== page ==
One last thing that I think sort of gets lost in the stupidity and lameness of area politics (I kinda see this as an oxymoron; all politics is stupid & lame but I digress): 2006 wasn't just the Q&R debacle (that was the city & county ballot measures), but also the year where some parts of Yolo County (I forget all of the spots but I know Woodland was one city on that list) asked SMUD to take over. That measure ended up losing badly despite the fact that leaders in multiple area's outside of Sacramento County asked SMUD to do that. So, while the city of Sacramento is full of ninny's who don't get it, it's not like the outlying area's are packed full of geniuses and are full of "getting it" themselves. Only an idiot would rather pay more money to PG&E (and believe their propaganda) than think that SMUD would cost more in the long run. Few places even have municipal districts in this country, and yet many people would argue against SMUD despite the obvious advantages it brings (cheaper power, yeah?). Despite the fact that the City of Sacramento gets beat up for the Kings and the arena issue, it's also worth remembering that the county voters also turned it down badly. It's not just a city of Sacramento issue. Dysfunction, Sacramento Region, and politics are synonymous with each other.
The year of 2006 was Sacramento's version of Studio 54. At first it was cool, and there were hookers and rock stars snorting cocaine and screwing in the bathroom. Then came the tax evasion lawsuits and the paranoia. I'm not sure exactly where this analogy begins and ends, but somehow it seems like there is a reasonable parallel. Draw your own conclusions.
#6 2002 Game 6 Western Conference Finals & Robert Horry's shot to win game 4 of the WCF (tied)
I'm not a conspiracy theorist. I don't think the NBA was (or is) out to get the Kings or keep them from getting to the NBA Finals. (I still don't think that.) What I do think is winning a NBA title is similar to climbing Mt Everest: Only a given few can do it in any generation, and thus because it seems a NBA title is more attainable than climbing Everest, we tend to think NBA titles are easier to get. The reality is that the analogy isn't that far apart even if you're in the minority of enjoying the difficulty of the climb. (I'm in that minority for the record.)
That said, the game was officiated poorly. It doesn't mean that the fix is in, but it does mean that Shaquille O'Neal is the most difficult player in the history of the NBA to ref. Not only is he big, strong, athletic, etc etc etc, he was also a big mouth and bigger personality. (I'm a big fan of putting money where your mouth is. It's probably why I'll always appreciate Tim Duncan more than Shaq.) He has over the course of his career been very successful in getting to the line, and it's not just his forcing contact. It's also getting ref's to notice that he's getting hit. The reality is that while I don't think those were fouls that happened, they also looked like fouls and sometimes the best referee's are forced to guess. What sometimes looks like a foul isn't, and I feel the stretch of game 6 that most complain about was one of those deals. It made the NBA look bad, and it certainly didn't help the aura that the NBA favors a major market (not to mention the league's most hyped team) or a team like the Lakers. That memory has certainly fueled a lot of hatred and conspiracy theories.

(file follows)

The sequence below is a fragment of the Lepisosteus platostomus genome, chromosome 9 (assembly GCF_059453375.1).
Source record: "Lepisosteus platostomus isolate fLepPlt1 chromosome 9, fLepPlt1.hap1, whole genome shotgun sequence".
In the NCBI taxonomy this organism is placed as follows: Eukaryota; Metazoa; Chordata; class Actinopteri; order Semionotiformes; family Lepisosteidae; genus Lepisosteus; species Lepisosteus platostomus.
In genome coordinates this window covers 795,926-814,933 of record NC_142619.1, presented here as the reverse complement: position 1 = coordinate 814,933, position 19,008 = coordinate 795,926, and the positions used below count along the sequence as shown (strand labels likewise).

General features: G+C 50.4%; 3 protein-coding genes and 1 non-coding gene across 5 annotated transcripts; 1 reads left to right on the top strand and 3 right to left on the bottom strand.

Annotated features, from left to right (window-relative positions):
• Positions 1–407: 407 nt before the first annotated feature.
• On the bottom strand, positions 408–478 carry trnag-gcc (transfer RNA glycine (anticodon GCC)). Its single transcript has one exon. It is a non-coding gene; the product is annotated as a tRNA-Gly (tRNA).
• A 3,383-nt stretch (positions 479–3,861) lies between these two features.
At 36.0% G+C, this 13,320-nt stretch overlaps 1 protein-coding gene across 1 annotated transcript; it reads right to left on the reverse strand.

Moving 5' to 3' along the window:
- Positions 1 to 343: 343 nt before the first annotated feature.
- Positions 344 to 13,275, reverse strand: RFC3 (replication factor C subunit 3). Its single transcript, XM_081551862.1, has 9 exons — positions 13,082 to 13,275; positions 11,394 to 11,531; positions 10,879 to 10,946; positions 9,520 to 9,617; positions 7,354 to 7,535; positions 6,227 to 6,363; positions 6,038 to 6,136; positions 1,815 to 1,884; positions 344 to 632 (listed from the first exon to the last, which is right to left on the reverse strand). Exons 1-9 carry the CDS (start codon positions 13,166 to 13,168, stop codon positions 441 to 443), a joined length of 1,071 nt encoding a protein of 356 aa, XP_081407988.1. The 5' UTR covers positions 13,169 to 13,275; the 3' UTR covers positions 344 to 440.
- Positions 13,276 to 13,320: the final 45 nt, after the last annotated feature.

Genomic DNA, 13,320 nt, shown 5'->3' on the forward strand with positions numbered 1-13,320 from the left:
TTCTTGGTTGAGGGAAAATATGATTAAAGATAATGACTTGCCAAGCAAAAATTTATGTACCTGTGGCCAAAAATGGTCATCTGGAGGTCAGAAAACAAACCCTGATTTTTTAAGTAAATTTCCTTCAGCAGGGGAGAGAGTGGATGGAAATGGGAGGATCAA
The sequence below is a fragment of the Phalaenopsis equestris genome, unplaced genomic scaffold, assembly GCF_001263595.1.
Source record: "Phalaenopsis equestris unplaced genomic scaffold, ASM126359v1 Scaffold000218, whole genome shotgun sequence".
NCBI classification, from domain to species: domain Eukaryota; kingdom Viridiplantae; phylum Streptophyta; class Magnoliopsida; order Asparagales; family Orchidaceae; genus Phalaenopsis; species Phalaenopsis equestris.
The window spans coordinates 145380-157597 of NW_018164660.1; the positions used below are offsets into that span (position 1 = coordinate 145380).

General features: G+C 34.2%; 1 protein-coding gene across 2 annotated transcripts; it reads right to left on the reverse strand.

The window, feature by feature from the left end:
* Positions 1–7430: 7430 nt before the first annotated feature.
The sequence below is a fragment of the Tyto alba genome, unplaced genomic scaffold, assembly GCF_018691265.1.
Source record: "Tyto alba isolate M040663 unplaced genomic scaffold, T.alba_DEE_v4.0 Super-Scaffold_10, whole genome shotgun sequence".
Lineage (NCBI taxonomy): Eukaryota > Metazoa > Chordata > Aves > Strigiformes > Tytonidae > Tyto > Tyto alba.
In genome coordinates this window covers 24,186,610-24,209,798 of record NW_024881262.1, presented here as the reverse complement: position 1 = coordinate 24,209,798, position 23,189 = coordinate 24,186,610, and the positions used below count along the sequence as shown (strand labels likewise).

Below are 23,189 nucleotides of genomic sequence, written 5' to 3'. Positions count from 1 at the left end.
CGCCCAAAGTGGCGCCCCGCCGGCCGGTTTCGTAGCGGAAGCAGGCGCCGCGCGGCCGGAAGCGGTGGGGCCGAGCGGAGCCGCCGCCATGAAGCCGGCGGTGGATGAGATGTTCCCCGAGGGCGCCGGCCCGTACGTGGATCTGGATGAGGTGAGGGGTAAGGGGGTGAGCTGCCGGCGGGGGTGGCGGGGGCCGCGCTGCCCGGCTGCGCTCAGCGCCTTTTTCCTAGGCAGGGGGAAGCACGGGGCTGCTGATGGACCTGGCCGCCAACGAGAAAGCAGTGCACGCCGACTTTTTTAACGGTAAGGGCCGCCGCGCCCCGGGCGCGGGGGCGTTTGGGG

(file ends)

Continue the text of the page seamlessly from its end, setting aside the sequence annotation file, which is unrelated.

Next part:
The worst part for me about this deal was that the Kings lost a game they could have won (although I felt--and still do--that the Lakers were the better team in game 6), was just that the Kings lost a golden opportunity to close out the Lakers.
I'm not even going to remind you of the shot. I'm not even going to show it again. I hate it just as much as you do. What I'll say is that I wish replay had existed then to take away the Samaki Walker shot to end the 1st half of game 4. And if one of the legacies of replay with regards to the Walker shot is that shots like that won't count, good. I can live with replay being available even if that wasn't one of the outcries at the time.
#5 Collapse in Game 7 of the Western Conference Finals
However you wish to describe this, this was worse for me than game 6 or game 4. Because game 7 was in Arco, and because the Kings had every opportunity to beat the Lakers down the stretch, and never did, I felt this was worse at the time. Still do. Those 2 airball's by Peja and DC13 sting still, and, well, yeah. Coming that close only to lose sucks. What's worse is that the Kings were beating the Lakers but could never seal the deal. Simply put: Championship teams win championships. They don't stick around long enough to wait for the other guy to do fall flat on their face. (Which is why I don't regard that Laker team as a real championship team. In the history books, sure, but on the court? Ha.) I still feel the 2003 team understood that lesson and was poised to take the title if Chris Webber's knee hadn't given out. Sigh.
#4 Chris Webber's knee giving out in game 2 of the Western Conference Semifinal playoff series against Dallas in 2003
Whatever you think about the Webber trade in 2005, this was the event that changed the franchise more than anything else that has happened on the court. While losing in 2002 hurt badly, this was the moment that has changed everything since. It led to the Brad Miller Sign & Trade, the Vlade Divac departure a year later, the Doug Christie for Cuttino Mobley trade, the trade for K9, Skinner and Corliss, and more antipathy for a lifetime than a lot of people imagined. There are plenty of theories as to whether it was avoidable or not (and this is not one of those), but the reality is that just sucked. It was bad on every level.